• @Dashrender said:

    @scottalanmiller said:

    But why not use the built in VPN capabilities on the System i box? Not like you can't SSH or stunnel natively.

    I am already using a device for that customer (ASA). This whole thing came up because you can't use my situation and Pertino together.

    That's correct, Pertino is not a traditional VPN but a software defined network that is an overlay to your entire network and does not support System "i" at all (and probably never will, it is a tiny piece of the market.) As System "i" is its own OS and not UNIX in any way, it is very costly to support not only because it is an entirely separate platform but because it is one that costs a fortune to maintain testing equipment and development tools for.



  • @Dashrender said:

    Yeah yeah... it's a, nope It's an AS400! The unit is from 1998 I think, but it could be older.

    Holy cow. I threw out my top of the line AS/400 from 1999 many years ago. Sent it to recycling!! That was my personal one. It was eleven rack units. Took two box trucks to move it.



  • @Dashrender said:

    I am already using a device for that customer (ASA). This whole thing came up because you can't use my situation and Pertino together.

    Just went back and read the thread to see what the topic was at this point 🙂 Yeah, can't use any of those technologies with an AS/400. Time to move to the century, err, millennium. 🙂



  • @Dashrender said:

    @scottalanmiller said:

    But why not use the built in VPN capabilities on the System i box? Not like you can't SSH or stunnel natively.

    I am already using a device for that customer (ASA). This whole thing came up because you can't use my situation and Pertino together.

    You really can't beat an ASA for VPN. It works so well, and with a variety of clients. Pertino isn't designed to connect a computer to an infrastructure; it's designed to connect individual computers together. For a traditional business, it isn't quite a good fit just yet. If/when the get it set up so that you can connect a computer to your infrastructure, that'll change things for the better.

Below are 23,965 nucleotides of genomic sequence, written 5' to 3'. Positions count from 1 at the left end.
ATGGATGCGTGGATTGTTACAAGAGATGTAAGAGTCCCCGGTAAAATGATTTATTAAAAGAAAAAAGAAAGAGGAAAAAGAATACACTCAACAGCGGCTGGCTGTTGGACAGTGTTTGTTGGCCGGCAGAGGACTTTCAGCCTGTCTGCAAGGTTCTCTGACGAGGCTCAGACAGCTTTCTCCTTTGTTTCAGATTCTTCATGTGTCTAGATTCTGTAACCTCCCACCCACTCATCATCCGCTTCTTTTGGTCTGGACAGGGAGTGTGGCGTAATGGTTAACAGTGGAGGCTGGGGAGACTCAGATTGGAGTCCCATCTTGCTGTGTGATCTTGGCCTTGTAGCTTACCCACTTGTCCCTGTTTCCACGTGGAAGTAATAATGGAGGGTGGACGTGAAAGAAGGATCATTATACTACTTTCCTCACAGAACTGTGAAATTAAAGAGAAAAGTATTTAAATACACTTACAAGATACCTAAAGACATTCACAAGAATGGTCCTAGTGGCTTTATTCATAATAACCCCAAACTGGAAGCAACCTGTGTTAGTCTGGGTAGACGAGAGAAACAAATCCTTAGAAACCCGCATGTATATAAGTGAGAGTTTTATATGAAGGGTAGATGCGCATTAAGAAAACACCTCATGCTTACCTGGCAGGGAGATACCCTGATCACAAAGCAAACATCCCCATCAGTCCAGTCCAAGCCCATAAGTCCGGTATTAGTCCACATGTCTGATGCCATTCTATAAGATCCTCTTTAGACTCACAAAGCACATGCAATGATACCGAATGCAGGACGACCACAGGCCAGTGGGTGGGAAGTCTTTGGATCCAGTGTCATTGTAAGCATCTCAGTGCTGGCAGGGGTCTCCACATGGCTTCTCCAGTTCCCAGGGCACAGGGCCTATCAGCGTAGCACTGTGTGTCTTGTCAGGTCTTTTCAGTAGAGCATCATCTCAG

• It would be nice to see a VPN/Pertino appliance for say a home network. There are times when you need to hang a printer directly on the network for printing, so the appliance would be nice... but it's really no different than putting ASAs on both sides.



  • @Dashrender said:

    It would be nice to see a VPN/Pertino appliance for say a home network. There are times when you need to hang a printer directly on the network for printing, so the appliance would be nice... but it's really no different than putting ASAs on both sides.

    Something like a Sophos RED?



  • @Dashrender said:

    It would be nice to see a VPN/Pertino appliance for say a home network. There are times when you need to hang a printer directly on the network for printing, so the appliance would be nice... but it's really no different than putting ASAs on both sides.

    Pertino is looking at that stuff. Because of the full mesh system, gateways are problematic and require a lot of special attention. IP handling isn't trivial.


Log in to reply